Tips for trying a class
- In a class position yourself in a part of the room where you won’t be distracted by the movements of other students, for instance, the front row.
- Or you could stand in a back corner and turn away from the class if you find the movements of other students are making you dizzy.
- Yoga may not be a total cure for the many conditions that can affect your balance. Use your yoga practice in conjunction with your medication.
How Yoga can create Balance in your life?
The more your balance improves on the mat the more you will see the benefits of this practice in your life.
Yoga will happen when you can use these benefits to improve the way you deal with situations in your life, causing a positive effect on the people around you and the whole world. That is how powerful your yoga practice can be! When we practice we’re not only working on our physical body. We’re also working on our energy and our mind. As we develop our practice we can see the results of all this work in our life: we feel more comfortable in our bodies, we have more energy, our emotions become more stable and our minds more focused. The balancing of the mind will have a positive impact on the balance of the emotional, energetic body and the physical body.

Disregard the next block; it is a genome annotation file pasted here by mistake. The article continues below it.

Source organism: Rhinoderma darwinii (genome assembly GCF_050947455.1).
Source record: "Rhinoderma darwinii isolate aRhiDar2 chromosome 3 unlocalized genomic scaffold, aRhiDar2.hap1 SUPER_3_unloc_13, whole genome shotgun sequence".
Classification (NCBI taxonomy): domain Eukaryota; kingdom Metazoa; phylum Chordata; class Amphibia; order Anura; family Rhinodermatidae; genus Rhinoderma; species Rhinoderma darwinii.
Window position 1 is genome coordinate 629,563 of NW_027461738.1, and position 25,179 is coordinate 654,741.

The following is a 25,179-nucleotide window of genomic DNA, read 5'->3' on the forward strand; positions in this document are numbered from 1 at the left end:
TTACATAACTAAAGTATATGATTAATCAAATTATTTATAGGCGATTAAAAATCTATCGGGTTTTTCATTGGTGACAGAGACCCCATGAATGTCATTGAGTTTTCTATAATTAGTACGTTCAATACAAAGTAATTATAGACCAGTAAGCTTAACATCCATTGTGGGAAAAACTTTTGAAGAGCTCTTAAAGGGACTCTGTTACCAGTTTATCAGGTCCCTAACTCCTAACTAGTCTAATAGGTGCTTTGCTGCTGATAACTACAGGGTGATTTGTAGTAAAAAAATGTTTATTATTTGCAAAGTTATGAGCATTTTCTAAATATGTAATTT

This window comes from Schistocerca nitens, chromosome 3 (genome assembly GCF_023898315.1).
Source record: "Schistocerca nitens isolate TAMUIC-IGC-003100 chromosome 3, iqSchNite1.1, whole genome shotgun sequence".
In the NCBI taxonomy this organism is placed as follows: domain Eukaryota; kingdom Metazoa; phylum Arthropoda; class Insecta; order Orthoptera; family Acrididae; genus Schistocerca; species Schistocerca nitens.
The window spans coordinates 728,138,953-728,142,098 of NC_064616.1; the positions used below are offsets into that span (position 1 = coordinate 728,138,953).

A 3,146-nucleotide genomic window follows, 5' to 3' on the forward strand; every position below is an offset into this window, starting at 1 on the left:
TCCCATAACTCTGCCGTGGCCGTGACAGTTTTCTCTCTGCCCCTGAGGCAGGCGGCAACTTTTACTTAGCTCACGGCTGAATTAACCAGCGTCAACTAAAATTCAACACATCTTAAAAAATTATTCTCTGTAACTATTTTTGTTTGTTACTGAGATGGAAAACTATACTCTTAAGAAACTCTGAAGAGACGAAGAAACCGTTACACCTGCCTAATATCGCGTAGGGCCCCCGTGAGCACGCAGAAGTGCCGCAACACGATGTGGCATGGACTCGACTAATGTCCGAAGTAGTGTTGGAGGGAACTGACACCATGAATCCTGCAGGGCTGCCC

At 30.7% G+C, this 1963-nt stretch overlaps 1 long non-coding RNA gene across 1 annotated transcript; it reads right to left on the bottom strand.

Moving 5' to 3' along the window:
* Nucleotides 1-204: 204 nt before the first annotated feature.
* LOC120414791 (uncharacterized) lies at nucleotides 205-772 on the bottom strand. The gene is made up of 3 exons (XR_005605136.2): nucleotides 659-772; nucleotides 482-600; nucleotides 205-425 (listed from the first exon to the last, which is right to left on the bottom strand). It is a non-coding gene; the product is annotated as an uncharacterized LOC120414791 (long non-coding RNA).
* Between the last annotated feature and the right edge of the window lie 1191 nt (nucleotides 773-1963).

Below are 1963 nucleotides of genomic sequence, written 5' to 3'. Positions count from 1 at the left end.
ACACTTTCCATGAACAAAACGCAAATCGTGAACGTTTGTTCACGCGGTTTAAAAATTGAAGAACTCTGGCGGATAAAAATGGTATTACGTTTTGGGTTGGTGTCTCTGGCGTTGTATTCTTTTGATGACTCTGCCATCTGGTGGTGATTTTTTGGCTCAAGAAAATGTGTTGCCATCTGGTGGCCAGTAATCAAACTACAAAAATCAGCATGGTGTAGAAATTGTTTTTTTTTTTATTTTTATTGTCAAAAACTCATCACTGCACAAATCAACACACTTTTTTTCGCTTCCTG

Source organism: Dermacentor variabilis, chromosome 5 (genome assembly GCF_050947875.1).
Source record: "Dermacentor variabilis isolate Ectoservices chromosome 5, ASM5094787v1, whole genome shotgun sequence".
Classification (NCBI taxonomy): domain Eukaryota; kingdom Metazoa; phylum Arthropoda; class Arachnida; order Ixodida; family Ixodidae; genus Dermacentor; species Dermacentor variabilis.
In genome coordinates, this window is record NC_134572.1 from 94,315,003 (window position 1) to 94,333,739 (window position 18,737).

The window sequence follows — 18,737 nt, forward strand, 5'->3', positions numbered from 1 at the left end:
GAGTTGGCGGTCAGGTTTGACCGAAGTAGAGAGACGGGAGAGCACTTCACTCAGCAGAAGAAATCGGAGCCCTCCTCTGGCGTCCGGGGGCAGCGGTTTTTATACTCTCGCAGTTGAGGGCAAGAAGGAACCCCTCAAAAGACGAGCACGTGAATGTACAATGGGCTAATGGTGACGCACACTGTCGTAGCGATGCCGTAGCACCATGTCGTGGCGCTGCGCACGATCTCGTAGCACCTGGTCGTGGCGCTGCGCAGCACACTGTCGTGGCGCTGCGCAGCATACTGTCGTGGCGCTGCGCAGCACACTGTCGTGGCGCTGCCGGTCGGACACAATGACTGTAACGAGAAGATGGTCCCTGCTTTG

The balancing of the energetic body happens as we release energy where we have an excess and we increase energy where we have a deficiency. Basically, during practice, you will cleanse your body from any negative energy for example anxiety, anger, stress and as you eliminate these energies you will make space for new positive energy to replace it.
How do I do it?
- It is important that when you try to balance, you keep your eyes still in one spot.
- As you still your eyes, you should bring your attention inward and keep your mind still as you feel your body in the pose.
- The less you think about it the more you allow your body to do what it needs to do!
- It’s always good to focus on whichever part of your body is touching the floor and feel the strength of your body pushing the floor away.
- Conscious Breath: While holding a pose be sure to keep your breathing slow and gently controlled, this will help to keep your body steady.
- Hold a point of focus: Before attempting to assume a balancing asana, find a stationary spot in the room to fix your eyes on. For example, a point on the wall/picture straight ahead of you. Hold your gaze on this point and steady yourself first before entering fully into the pose. As you slowly come into the pose, keep staring at that same point. This orients your body giving it a visual anchor, whilst greatly improves balance.